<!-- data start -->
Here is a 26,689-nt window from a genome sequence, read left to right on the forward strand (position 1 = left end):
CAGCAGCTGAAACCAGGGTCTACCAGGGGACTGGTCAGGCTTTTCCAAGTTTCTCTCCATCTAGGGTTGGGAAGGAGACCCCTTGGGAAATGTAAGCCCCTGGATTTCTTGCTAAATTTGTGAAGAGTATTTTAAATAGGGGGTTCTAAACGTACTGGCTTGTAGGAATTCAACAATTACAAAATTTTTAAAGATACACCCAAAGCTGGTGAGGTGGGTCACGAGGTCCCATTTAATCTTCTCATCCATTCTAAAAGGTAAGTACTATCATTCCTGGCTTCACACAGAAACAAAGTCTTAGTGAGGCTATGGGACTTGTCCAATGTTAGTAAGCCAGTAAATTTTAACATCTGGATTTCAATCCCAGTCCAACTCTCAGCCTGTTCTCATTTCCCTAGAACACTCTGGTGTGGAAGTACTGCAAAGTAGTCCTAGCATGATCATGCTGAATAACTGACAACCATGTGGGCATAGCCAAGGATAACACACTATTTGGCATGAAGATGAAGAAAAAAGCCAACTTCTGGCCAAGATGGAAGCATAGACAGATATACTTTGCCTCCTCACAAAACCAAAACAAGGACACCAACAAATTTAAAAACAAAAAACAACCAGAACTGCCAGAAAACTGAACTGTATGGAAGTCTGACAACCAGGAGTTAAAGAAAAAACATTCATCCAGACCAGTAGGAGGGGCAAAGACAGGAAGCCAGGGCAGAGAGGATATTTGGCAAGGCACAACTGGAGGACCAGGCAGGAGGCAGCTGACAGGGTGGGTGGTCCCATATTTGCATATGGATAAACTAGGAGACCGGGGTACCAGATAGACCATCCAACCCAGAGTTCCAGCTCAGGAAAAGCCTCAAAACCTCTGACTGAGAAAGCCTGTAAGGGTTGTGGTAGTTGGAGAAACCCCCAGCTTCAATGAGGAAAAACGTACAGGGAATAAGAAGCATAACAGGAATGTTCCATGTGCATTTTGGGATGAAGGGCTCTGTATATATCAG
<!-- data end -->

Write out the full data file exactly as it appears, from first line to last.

Here is a 26,689-nt window from a genome sequence, read left to right on the forward strand (position 1 = left end):
CAGCAGCTGAAACCAGGGTCTACCAGGGGACTGGTCAGGCTTTTCCAAGTTTCTCTCCATCTAGGGTTGGGAAGGAGACCCCTTGGGAAATGTAAGCCCCTGGATTTCTTGCTAAATTTGTGAAGAGTATTTTAAATAGGGGGTTCTAAACGTACTGGCTTGTAGGAATTCAACAATTACAAAATTTTTAAAGATACACCCAAAGCTGGTGAGGTGGGTCACGAGGTCCCATTTAATCTTCTCATCCATTCTAAAAGGTAAGTACTATCATTCCTGGCTTCACACAGAAACAAAGTCTTAGTGAGGCTATGGGACTTGTCCAATGTTAGTAAGCCAGTAAATTTTAACATCTGGATTTCAATCCCAGTCCAACTCTCAGCCTGTTCTCATTTCCCTAGAACACTCTGGTGTGGAAGTACTGCAAAGTAGTCCTAGCATGATCATGCTGAATAACTGACAACCATGTGGGCATAGCCAAGGATAACACACTATTTGGCATGAAGATGAAGAAAAAAGCCAACTTCTGGCCAAGATGGAAGCATAGACAGATATACTTTGCCTCCTCACAAAACCAAAACAAGGACACCAACAAATTTAAAAACAAAAAACAACCAGAACTGCCAGAAAACTGAACTGTATGGAAGTCTGACAACCAGGAGTTAAAGAAAAAACATTCATCCAGACCAGTAGGAGGGGCAAAGACAGGAAGCCAGGGCAGAGAGGATATTTGGCAAGGCACAACTGGAGGACCAGGCAGGAGGCAGCTGACAGGGTGGGTGGTCCCATATTTGCATATGGATAAACTAGGAGACCGGGGTACCAGATAGACCATCCAACCCAGAGTTCCAGCTCAGGAAAAGCCTCAAAACCTCTGACTGAGAAAGCCTGTAAGGGTTGTGGTAGTTGGAGAAACCCCCAGCTTCAATGAGGAAAAACGTACAGGGAATAAGAAGCATAACAGGAATGTTCCATGTGCATTTTGGGATGAAGGGCTCTGTATATATCAG